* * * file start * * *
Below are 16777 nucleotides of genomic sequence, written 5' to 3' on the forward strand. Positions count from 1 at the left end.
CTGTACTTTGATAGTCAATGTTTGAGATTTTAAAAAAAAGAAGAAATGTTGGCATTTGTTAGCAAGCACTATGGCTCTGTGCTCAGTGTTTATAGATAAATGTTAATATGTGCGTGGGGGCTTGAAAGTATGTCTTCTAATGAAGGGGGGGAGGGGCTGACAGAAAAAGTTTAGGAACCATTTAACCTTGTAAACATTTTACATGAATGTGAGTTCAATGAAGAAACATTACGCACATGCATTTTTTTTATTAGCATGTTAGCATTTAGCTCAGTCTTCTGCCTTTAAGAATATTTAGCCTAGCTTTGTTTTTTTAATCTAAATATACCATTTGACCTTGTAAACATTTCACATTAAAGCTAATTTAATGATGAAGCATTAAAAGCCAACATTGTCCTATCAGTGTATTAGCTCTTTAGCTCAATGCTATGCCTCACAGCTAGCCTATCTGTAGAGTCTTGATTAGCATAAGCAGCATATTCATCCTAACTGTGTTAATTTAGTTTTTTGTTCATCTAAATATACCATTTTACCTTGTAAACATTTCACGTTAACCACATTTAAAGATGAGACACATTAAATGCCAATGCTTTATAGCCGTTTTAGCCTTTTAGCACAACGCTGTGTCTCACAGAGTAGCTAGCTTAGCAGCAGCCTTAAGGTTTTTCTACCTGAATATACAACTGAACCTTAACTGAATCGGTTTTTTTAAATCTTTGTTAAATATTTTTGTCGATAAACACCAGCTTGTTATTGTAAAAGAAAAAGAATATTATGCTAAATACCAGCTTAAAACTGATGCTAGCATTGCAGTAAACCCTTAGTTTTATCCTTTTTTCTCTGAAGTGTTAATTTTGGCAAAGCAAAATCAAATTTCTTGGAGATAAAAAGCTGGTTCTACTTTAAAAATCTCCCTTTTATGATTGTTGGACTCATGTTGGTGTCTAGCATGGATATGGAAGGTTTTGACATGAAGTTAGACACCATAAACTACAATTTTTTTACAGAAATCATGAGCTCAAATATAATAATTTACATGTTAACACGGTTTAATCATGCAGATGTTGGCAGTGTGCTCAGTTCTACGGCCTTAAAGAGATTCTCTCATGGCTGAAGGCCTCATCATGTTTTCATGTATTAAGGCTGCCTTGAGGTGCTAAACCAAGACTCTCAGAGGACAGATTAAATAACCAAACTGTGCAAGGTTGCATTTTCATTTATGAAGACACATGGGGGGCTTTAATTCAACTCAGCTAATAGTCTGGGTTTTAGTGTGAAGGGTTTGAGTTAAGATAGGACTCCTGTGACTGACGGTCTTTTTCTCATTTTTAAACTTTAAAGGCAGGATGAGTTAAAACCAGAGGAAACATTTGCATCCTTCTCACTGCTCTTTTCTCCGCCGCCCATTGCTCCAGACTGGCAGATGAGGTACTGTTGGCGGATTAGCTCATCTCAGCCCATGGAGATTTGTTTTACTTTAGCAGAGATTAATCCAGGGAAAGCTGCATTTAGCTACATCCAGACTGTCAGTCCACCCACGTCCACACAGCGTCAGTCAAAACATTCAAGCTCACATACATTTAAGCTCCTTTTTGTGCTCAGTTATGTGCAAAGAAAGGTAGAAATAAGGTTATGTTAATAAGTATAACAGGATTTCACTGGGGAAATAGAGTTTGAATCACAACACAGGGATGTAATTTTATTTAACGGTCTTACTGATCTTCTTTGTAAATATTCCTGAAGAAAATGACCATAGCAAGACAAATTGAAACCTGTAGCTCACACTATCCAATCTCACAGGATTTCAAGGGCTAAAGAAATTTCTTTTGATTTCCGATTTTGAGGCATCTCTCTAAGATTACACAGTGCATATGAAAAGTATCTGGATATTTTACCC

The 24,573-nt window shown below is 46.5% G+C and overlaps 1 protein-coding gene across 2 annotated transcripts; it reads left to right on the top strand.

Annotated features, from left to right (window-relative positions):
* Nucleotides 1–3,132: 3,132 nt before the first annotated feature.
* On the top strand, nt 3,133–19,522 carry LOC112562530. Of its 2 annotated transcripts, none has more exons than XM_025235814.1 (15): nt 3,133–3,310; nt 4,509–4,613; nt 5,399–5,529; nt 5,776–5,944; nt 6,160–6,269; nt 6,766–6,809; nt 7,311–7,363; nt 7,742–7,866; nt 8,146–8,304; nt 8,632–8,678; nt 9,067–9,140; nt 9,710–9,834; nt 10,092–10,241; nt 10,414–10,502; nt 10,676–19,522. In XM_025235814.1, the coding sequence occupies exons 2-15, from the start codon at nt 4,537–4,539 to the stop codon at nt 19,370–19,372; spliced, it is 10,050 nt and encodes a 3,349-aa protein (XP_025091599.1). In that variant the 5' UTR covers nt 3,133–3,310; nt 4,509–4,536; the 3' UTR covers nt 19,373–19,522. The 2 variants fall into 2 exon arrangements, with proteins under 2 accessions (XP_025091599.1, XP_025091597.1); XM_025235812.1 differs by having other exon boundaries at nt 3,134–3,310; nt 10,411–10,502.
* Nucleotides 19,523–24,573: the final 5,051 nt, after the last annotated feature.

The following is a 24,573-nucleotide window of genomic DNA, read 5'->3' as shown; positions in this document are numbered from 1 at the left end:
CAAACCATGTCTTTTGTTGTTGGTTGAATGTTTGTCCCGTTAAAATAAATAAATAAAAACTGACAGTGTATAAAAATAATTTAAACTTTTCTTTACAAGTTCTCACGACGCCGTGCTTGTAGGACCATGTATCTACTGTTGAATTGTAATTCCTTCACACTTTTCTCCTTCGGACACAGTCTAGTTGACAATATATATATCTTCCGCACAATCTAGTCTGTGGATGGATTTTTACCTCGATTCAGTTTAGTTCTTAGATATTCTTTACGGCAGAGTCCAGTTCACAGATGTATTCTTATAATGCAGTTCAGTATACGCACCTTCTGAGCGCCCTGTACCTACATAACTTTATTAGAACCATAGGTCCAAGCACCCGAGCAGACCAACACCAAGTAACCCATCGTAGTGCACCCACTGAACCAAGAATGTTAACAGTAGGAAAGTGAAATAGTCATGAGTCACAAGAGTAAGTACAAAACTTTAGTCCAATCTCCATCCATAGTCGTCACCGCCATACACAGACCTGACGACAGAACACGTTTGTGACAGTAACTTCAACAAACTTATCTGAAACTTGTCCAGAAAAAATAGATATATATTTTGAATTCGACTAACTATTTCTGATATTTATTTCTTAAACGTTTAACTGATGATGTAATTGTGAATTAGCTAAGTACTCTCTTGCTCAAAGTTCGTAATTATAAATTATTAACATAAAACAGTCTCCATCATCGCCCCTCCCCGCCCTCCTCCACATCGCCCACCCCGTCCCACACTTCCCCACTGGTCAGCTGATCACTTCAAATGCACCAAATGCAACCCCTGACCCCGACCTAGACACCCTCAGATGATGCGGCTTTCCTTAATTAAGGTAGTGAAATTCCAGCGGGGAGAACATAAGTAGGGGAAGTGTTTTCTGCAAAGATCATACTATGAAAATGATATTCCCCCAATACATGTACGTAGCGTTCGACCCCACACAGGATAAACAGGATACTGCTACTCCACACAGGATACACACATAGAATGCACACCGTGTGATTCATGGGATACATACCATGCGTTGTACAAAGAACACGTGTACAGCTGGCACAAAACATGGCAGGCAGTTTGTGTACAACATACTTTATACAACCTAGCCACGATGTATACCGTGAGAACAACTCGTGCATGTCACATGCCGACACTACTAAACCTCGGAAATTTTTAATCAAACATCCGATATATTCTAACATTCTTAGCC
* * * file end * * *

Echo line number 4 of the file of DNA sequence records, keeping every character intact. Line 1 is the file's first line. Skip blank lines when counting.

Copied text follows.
Annotated features, from left to right (window-relative positions):